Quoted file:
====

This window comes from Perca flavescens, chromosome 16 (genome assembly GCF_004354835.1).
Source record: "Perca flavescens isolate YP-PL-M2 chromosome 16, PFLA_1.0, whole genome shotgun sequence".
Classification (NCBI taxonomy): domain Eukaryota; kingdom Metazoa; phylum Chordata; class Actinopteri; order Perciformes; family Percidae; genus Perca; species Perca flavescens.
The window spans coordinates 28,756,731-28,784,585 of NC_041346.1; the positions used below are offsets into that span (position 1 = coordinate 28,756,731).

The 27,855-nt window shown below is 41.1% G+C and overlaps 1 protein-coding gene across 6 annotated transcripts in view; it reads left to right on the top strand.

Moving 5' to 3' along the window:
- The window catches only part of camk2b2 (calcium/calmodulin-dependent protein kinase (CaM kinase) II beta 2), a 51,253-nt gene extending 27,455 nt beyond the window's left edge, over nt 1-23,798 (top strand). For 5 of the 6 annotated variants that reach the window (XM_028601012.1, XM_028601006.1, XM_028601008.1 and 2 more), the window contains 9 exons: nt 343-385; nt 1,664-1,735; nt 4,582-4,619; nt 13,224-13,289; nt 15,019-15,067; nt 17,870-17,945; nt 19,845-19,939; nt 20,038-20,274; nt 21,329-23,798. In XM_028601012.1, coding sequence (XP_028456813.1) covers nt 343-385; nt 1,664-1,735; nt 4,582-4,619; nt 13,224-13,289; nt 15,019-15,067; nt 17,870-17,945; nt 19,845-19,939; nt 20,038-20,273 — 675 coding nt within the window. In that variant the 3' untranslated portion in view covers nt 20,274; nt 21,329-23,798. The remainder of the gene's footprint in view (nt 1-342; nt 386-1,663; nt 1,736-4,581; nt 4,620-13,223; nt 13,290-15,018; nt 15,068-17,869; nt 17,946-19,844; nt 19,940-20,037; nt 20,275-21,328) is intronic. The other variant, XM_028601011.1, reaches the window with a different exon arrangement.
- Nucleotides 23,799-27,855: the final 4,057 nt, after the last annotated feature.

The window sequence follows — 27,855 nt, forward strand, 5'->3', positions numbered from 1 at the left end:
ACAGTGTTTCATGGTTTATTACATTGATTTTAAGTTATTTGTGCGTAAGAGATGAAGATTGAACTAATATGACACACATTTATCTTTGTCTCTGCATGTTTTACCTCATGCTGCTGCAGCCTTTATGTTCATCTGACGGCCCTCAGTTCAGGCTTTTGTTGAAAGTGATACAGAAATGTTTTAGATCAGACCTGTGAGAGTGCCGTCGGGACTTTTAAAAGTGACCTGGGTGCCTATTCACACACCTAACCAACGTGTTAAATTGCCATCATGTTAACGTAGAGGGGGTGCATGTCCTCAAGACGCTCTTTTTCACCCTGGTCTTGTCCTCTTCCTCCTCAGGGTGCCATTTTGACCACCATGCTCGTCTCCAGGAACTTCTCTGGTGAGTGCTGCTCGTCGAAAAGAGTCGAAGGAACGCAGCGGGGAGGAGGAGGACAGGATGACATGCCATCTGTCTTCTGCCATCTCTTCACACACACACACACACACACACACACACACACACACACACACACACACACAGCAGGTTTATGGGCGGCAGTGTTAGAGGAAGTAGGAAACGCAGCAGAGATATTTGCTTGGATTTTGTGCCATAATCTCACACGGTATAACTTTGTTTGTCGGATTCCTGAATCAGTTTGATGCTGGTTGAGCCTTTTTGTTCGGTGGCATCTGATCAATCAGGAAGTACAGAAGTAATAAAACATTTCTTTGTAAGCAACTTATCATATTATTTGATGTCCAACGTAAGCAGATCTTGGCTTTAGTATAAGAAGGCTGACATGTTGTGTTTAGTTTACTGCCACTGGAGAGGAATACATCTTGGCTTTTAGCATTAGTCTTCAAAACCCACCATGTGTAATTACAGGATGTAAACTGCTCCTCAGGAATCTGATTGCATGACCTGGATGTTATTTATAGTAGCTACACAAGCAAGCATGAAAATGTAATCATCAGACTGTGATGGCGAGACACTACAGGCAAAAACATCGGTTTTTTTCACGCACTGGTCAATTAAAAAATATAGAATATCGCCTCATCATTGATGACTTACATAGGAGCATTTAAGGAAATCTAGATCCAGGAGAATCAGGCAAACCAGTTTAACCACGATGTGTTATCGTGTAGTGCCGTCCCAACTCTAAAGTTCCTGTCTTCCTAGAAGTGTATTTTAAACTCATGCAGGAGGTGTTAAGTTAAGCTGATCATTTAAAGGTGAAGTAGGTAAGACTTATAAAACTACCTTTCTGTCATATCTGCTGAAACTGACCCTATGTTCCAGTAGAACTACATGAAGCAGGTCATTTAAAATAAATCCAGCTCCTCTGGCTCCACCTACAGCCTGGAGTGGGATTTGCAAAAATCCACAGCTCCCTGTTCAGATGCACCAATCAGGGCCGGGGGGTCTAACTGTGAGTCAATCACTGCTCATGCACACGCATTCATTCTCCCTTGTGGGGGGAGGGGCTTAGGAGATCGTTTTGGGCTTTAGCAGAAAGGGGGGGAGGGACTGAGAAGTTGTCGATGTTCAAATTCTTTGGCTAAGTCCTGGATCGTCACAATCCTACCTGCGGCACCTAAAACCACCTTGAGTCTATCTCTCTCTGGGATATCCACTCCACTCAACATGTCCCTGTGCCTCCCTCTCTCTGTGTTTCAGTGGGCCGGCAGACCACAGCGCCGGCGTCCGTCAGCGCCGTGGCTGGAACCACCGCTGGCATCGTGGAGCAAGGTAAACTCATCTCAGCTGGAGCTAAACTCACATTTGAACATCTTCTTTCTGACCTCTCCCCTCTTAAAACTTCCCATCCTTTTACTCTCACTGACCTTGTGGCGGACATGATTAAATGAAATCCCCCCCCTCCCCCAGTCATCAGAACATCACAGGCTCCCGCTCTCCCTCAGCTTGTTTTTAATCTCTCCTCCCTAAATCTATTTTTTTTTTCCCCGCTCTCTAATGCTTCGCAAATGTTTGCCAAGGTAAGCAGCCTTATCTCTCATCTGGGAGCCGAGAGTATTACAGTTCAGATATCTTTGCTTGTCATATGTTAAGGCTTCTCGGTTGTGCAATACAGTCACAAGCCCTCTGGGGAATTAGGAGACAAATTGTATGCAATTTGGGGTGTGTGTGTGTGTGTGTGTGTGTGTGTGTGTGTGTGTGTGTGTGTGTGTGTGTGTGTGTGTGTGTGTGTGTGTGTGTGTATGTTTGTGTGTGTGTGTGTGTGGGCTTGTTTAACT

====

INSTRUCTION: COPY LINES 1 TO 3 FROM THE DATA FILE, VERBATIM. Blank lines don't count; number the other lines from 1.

This window comes from Perca flavescens, chromosome 16 (genome assembly GCF_004354835.1).
Source record: "Perca flavescens isolate YP-PL-M2 chromosome 16, PFLA_1.0, whole genome shotgun sequence".
Classification (NCBI taxonomy): domain Eukaryota; kingdom Metazoa; phylum Chordata; class Actinopteri; order Perciformes; family Percidae; genus Perca; species Perca flavescens.